Aging Societies and Religion
Longevity is a universal hope. Longevity myths and legends in every culture and in every time have reflected the fear of an untimely death and the hope of a long, healthful life. With the medical advances and higher living standards of the second half of the twentieth century, average human life expectancy has lengthened considerably. Longevity is no longer a privilege of the fortunate few.
Longevity has raised new problems, however, with the large and ever-increasing proportion of older people in the world population. According to the UN report “World Population Ageing 1950–2050,” developed countries’ birthrates have fallen, while the number of people sixty years old or more is projected to increase from a fifth of the population in 2000 to a third by 2050. In less developed regions, it will increase to a fifth by 2050.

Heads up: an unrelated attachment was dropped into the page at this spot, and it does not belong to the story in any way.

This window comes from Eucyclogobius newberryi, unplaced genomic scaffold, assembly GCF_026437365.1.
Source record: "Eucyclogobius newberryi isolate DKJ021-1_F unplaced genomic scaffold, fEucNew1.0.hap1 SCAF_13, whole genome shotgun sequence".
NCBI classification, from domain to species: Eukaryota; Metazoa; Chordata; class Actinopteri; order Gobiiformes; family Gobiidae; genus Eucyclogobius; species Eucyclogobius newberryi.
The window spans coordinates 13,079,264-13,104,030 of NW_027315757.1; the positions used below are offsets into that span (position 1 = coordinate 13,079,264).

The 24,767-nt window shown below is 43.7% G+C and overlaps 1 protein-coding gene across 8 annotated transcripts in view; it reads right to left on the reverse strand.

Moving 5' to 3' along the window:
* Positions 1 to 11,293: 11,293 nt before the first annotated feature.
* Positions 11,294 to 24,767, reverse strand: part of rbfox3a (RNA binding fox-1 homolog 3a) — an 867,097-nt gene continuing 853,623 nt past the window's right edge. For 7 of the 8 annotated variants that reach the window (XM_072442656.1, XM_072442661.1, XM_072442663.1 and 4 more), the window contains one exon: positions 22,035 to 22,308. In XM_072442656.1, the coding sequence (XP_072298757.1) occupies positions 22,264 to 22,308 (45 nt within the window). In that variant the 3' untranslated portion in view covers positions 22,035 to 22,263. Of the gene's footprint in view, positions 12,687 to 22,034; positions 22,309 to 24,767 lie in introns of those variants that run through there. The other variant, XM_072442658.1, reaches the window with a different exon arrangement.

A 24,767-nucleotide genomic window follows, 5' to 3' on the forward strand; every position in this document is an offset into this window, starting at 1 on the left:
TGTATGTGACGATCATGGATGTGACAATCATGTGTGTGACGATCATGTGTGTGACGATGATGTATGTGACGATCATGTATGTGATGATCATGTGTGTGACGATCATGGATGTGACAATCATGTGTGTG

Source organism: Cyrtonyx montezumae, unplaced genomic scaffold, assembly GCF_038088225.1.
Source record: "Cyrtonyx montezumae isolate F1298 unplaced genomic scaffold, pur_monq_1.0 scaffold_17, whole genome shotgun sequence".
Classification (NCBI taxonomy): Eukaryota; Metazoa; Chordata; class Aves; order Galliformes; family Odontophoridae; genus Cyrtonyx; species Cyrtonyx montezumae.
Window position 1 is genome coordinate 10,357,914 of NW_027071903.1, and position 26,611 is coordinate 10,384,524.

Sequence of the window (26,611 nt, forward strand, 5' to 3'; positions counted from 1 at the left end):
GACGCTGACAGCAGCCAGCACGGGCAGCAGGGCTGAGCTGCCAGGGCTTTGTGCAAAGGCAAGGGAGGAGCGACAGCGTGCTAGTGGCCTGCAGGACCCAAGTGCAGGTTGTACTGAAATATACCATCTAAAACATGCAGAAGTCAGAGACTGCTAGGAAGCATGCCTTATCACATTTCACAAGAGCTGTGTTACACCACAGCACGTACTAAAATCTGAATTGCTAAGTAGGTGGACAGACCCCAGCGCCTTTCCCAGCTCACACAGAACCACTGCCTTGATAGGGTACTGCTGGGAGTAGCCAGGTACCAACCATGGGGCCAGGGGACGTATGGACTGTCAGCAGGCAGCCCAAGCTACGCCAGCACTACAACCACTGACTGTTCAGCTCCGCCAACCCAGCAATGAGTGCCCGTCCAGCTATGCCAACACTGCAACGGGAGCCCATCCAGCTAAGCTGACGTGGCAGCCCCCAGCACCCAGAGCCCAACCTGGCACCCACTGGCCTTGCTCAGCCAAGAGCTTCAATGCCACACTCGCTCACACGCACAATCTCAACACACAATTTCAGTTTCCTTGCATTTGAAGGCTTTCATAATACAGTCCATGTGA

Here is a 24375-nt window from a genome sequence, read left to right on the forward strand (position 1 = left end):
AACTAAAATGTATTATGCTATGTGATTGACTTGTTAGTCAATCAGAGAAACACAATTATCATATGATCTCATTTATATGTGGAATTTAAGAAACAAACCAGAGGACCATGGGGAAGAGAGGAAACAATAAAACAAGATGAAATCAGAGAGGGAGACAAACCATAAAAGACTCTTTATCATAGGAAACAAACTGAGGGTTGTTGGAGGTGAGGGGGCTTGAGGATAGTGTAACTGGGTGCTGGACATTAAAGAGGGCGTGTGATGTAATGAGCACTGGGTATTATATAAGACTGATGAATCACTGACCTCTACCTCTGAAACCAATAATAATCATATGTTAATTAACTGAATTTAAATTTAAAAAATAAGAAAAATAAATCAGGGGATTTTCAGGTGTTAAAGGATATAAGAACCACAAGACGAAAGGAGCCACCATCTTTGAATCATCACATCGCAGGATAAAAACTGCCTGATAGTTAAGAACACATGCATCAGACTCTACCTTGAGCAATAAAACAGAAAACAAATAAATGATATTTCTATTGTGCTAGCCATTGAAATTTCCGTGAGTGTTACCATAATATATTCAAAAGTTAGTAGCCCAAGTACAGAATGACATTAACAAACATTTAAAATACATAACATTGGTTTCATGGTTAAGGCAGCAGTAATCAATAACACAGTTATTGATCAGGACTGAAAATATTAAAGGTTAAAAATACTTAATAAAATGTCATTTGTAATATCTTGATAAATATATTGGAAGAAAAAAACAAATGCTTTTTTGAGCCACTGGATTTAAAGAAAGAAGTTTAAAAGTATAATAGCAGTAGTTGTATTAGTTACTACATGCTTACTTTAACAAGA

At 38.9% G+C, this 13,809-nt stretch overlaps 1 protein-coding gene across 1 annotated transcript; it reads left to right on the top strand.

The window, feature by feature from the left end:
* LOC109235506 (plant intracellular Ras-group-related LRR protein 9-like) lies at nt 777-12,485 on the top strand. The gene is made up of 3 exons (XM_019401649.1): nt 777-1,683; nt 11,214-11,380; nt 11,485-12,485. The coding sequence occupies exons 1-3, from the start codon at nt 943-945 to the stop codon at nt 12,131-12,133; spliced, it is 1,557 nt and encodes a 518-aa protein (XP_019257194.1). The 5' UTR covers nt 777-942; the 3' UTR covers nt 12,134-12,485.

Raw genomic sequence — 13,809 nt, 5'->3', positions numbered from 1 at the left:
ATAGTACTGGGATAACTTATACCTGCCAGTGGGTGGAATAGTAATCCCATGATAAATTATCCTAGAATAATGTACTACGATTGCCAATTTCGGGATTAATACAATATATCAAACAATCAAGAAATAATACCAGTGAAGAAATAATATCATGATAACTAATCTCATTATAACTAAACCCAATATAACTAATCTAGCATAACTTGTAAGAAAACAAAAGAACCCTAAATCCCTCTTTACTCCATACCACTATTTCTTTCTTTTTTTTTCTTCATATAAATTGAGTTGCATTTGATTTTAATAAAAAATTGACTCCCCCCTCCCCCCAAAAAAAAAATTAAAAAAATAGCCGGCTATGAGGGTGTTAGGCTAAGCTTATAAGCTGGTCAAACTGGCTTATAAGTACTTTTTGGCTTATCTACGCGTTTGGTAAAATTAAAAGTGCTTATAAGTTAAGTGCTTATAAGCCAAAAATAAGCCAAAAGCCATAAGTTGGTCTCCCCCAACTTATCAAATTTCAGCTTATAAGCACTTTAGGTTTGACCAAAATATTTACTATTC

As you well know, Japan is at the forefront of the aging global population. The number of people older than eighty-five is expected to reach 9.2 percent by 2035. Japan is proud of its people’s longevity. At the same time, however, it faces multiple, complicated problems that put pressure on people socially and psychologically. These problems arise from the shrinking labor force because of the lower birthrate, higher medical costs, a shortage of caregivers, the many elderly people no longer finding meaning in life, the financial burden on families with aged parents, and so on. It is sad to think that humanity is paying a heavy price to fulfill its dream of longevity.
The transition from the short lifespans of the past to the long lifespans of the present is new in the long history of religion. Religion is now challenged to offer new guidance on how people with longer lives can find purpose and support one another. Since aging societies are becoming a concern worldwide, we seek suggestion on fresh approaches for religion to take in dealing with the issues of aging societies.